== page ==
Data analysis shows Keppra® reduced partial seizures in nearly 80 percent of elderly patients in a community-based trial.
ONOLULU and SMYRNA, Ga. - April 1, 2003 - Results of an analysis of elderly patients with epilepsy confirmed the efficacy and safety of Keppra(r) (levetiracetam) in a real-world, community setting. The analysis, presented today at the 55th Annual Meeting of the American Academy of Neurology, found Keppra(r) safely reduced partial seizure frequency by 80.1 percent in 78 participants, age 65 or over, in the Phase IV KEEPER trial, with 40 percent becoming seizure free.
An estimated 61,000 new cases of epilepsy occur each year among elderly Americans 1, many caused by such common conditions as stroke, heart attack and Alzheimer's disease 2. Ten percent of Americans will experience a seizure during their lifetime, and about three percent will have a diagnosis of epilepsy by age 75. Approximately 2.3 million Americans have epilepsy 1.
"Epilepsy in the elderly can be significantly disabling, as these patients are more fragile and more sensitive to the effects of medication," said Dr. James Ferrendelli, professor and chairman of neurology at the University of Texas-Houston Medical School and lead author of this study. "Elderly patients typically take multiple medications for other conditions, so identifying a treatment that works well with other medications and has no drug-drug interactions is critical to controlling seizures. Keppra(r) seems to be highly effective in the elderly population, with a low incidence of side effects."
A recent national survey found that more than 90 percent of people age 65 or older-not living in hospitals or institutions-used at least one medication per week, and more than 40 percent used five or more different medications every week 3.
The KEEPER trial was the first large-scale, community-based clinical trial of Keppra(r) to confirm the safety and efficacy seen in the clinical development program. Keppra(r) tablets are approved by the U.S. Food and Drug Administration as adjunctive therapy in the treatment of partial onset seizures in adults with epilepsy. Keppra(r) tablets are now available in 24 countries worldwide.
KEEPER was a Phase IV, prospective, open-label, multicenter, community-based trial of 1,030 patients that consisted of five office visits conducted over a 16-week treatment period. A four-week dose adjustment period was followed by a 12-week evaluation period.
The specific subpopulation (n=78) analyzed was of study participants age 65 or older who experienced three to 42 partial-onset seizures over the three months prior to study entry, despite a stable regimen (for at least four weeks preceding study entry) of at least one but no more than two AEDs.
The mean age of the subpopulation was 73.5 years, and included more females (61.5 percent) than males (38.5 percent). Monthly baseline seizure frequency was 3.3 seizures, and cause of epilepsy was most often unknown (57.7 percent). Patients were initiated with twice daily dosing of Keppra(r) as add-on therapy at 1,000 mg/day. Keppra(r) maximum daily dose was 1,000 mg in 52.6 percent, 2,000 mg in 20.5 percent and 3,000 mg in 19.2 percent of patients.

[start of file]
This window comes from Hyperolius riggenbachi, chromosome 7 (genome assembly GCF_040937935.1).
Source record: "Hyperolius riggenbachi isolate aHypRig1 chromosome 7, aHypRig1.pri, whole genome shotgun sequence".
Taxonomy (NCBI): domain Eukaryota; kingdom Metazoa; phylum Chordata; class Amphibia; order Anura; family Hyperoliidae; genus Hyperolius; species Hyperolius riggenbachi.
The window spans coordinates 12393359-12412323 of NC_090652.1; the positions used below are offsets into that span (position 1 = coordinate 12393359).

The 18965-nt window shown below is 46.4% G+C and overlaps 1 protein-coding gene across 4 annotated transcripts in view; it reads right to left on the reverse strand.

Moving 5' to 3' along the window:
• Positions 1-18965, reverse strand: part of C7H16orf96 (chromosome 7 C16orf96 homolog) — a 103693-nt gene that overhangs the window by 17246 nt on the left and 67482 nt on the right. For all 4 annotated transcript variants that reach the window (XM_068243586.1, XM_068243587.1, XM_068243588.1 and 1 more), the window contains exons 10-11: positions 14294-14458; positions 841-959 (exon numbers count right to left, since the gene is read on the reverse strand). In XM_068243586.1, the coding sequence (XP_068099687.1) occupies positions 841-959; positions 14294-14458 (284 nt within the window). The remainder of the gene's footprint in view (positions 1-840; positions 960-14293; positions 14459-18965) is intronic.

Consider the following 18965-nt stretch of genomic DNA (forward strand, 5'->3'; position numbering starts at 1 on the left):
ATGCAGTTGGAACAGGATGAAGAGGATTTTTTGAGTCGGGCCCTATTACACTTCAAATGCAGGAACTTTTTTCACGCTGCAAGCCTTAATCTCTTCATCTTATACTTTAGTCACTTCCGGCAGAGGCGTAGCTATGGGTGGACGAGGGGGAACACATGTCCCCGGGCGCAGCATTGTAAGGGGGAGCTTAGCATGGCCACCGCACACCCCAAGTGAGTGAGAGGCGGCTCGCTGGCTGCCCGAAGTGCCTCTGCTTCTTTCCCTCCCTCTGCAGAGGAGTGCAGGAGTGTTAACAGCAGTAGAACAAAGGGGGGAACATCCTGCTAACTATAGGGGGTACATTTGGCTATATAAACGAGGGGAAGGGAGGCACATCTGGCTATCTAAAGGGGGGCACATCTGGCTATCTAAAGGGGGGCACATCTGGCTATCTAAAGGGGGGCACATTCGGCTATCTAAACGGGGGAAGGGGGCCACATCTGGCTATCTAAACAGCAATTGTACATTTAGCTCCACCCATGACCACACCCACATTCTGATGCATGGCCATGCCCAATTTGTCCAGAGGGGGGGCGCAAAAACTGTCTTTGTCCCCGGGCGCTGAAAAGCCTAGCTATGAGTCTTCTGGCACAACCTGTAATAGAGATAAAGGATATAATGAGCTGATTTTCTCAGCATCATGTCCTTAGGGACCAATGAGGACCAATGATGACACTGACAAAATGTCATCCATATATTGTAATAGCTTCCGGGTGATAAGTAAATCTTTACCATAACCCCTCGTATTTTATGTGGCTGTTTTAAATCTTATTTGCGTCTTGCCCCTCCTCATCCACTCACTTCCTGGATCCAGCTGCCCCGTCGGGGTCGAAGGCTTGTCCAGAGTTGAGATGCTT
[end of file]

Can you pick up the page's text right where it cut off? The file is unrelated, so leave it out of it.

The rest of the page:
Keppra(r) efficacy was demonstrated by a median overall reduction in seizure frequency of 80.1 percent; 76.9 percent experienced a 50 percent or greater reduction in seizures; 56.9 percent had 75 percent or greater reduction in seizures; and 40.0 percent became seizure free during treatment. Global Evaluation Scale (GES) ratings indicated that 76.0 percent of patients showed marked, moderate or slight improvement.
Keppra(r) was well-tolerated in patients age 65 and older, with 42.3 percent reporting at least one treatment-related adverse event (AE). The most common side effects were somnolence (16.7 percent) and dizziness (9 percent). Of the 78 patients enrolled, 15 (19 percent) discontinued due to AEs.
Keppra(r) use is associated with the occurrence of central nervous system adverse events, including somnolence and fatigue, coordination difficulties, and behavioral abnormalities, and with minor, but statistically significant, hematological abnormalities. Keppra(r) dosing must be individualized according to renal function status.
UCB Pharma, Inc., with U.S. headquarters in Smyrna, Ga., is the North American subsidiary of the global, research-based Pharma Sector of UCB S.A. The Pharma Sector is dedicated to the development and commercialization of innovative pharmaceutical products for the treatment of neurological diseases and allergy-asthma. UCB S.A. has core businesses in pharmaceuticals and surface specialties, and employs over 12,000 people globally. Worldwide headquarters are located in Brussels, Belgium.
1http://www.efa.org/epusa/nation/nation.html#3 (accessed 2/27/03)
2http://www.epilepsyfoundation.org/answerplace/later/causes.html (accessed 3/3/03)
3Kaufman DW, Kelly JP, Rosenberg L, Anderson TE, Mitchell AA. Recent patterns of medication use in the ambulatory adult population of the United States: the Slone Survey. Journal of American Medical Association 2002; 287: 337-344.
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